Monday, April 13, 2009

Reviewing The Mail: Week of 4/11

I do this every week, so I'll try to keep the preliminaries brief this time: I get a lot of books in the mail for review, and only manage to read a fraction of them. But I want to mention them all, so I do posts every Monday morning listing everything that came in the week before, with some notes about those books, depending on my time, knowledge, and inclination.

This week I have the usual stuff, and then a pretty big box of things all from one publisher that might take a bit of explaining -- but let me get through the main list first.

First is Edward Willett's third novel for DAW, Terra Insegura, which is also a sequel to his last novel, Marseguro. It's publishing in mass-market in May, and I don't know much more about it than that -- other than the back cover copy, which explains the plot of Marseguro (so I recommend not looking too closely if you intend to read the first book first) and sends most of what I think are the main characters on a path back to Earth, some of them unwittingly carrying a doomsday plague.

Also from DAW in mass-market in the merry month of May is Terribly Twisted Tales, an original anthology of "18 original stories that take familiar fairy tales and shift them around to give them an entirely new slant." Now, that sounds familiar...probably from Jay Ward's Fractured Fairy Tales, if not from Oscar Wilde or something even earlier. (But that's OK; there are no new ideas in the first place.) Among those taking part in this particular exercise are Dennis L. McKiernan, Michael A. Stackpole, Robert E. Vardeman, Jim C. Hines, and several writers who don't feel compelled to shove their middle initial in everywhere they can. (There's also someone credited as 'Ramsey "Tome Wyrm" Lundock,' who get the usual glare over the top of my glasses.)

If you were hoping DAW would give you a paperback with a bit more heft -- something that could startle a good-size cat if flung -- then you're in luck, since they put out Tad Williams's Shadowplay in April. It's solidly over seven hundred pages, it has a golden castle on the cover, and it's the second book in a trilogy -- I can state without fear of contradiction that we have an epic fantasy here. (Not that I didn't know that already.)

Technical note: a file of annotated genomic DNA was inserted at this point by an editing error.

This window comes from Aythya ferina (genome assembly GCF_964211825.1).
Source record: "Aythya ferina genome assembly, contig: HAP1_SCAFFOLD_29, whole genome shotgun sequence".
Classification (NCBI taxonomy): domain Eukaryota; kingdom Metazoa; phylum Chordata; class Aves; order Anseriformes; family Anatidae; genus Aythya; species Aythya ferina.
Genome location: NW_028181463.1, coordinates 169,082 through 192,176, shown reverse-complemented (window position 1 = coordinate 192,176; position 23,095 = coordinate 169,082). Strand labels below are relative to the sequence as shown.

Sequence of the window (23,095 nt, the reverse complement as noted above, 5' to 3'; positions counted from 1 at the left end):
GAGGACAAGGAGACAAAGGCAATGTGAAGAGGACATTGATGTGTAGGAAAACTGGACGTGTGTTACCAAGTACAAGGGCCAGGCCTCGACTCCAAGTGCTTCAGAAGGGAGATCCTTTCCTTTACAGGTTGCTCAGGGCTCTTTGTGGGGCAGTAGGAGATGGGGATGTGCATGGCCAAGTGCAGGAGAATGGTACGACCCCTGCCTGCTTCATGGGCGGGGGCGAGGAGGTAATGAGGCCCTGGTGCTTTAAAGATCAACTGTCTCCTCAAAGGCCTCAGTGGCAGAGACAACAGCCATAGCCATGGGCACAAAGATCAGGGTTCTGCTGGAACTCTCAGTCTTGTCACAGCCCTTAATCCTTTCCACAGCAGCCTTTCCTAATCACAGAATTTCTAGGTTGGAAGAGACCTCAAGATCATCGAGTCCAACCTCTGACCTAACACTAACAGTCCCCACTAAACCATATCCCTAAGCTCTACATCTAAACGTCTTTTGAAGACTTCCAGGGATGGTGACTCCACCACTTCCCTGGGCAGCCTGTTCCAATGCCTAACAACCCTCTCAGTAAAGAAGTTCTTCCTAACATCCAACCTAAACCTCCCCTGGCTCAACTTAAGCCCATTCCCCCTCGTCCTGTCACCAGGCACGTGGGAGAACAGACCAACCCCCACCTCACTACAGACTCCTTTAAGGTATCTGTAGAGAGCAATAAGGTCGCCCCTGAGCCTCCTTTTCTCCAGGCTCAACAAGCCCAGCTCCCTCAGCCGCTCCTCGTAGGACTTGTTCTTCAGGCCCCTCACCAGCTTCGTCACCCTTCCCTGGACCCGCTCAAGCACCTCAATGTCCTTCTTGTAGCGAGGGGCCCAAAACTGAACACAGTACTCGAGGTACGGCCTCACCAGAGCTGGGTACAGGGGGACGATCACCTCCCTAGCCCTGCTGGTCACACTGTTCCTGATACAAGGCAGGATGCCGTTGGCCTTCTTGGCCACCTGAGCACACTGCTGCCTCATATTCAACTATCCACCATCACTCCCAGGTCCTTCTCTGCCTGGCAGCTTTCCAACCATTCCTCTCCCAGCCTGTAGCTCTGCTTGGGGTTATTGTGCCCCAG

Pati Nagle's The Betrayal looks to be a first novel, from Del Rey on March 24th. (So it'll be in stores already, though the shelves may be getting depleted by this point.) The cover hovers somewhere in the triangular space defined by urban fantasy (one woman, looking tough), historical romance (depicted in sumptuous clothes and a sultry look), and high fantasy (that castle floating in the background, and the lack of a clinch or tramp stamp to throw it definitively into one of the other two categories). From the back-cover copy, this is a secondary world fantasy, set among elves (sorry, aelven) and focused on two young lovers with a legendary, unlikely gift -- indeed, the most typical of unlikely gifts -- mindspeech.

Marjane Satrapi's fourth graphic novel (if you count the two parts of Persepolis separately), Chicken with Plums, has just hit paperback, in an April edition from Pantheon that looks entirely different from the hardcover (which I reviewed back in late October of 2006).

Blood of Ambrose is another first novel, as far as I can tell, from James Enge. The set-up follows some well-marked paths, with some kind of complicated dynastic struggle involving a nasty older "Protector" and a young King. (But also an emperor who died a few centuries ago, and whose throne the King is somehow heir to -- and the Protector is the brother-in-law of the guy who's been dead for a few centuries, which either makes him or his wife really, really old.) It has quotes from Greg Keyes, Dave Freer, and Paul Cornell, for those who like arguments from authority, and a stylish cover, for those swayed by such things. It's published by Pyr, and hit bookstores on April 7th in trade paperback.

If you were both a Goth and in the market for an etiquette guide -- and let's just assume, for the moment, that you are both of those things -- you'd probably want a book just like Gothic Charm School, by a woman who can refer to herself as "The Lady of the Manners" with a straight face. (Her actual by-line is Jillian Venters.) It explains who Goths are, how one becomes a Goth, and how to be both filled with darkest ennui at the entire universe and polite. And Harper is publishing it in trade paperback on June 23rd.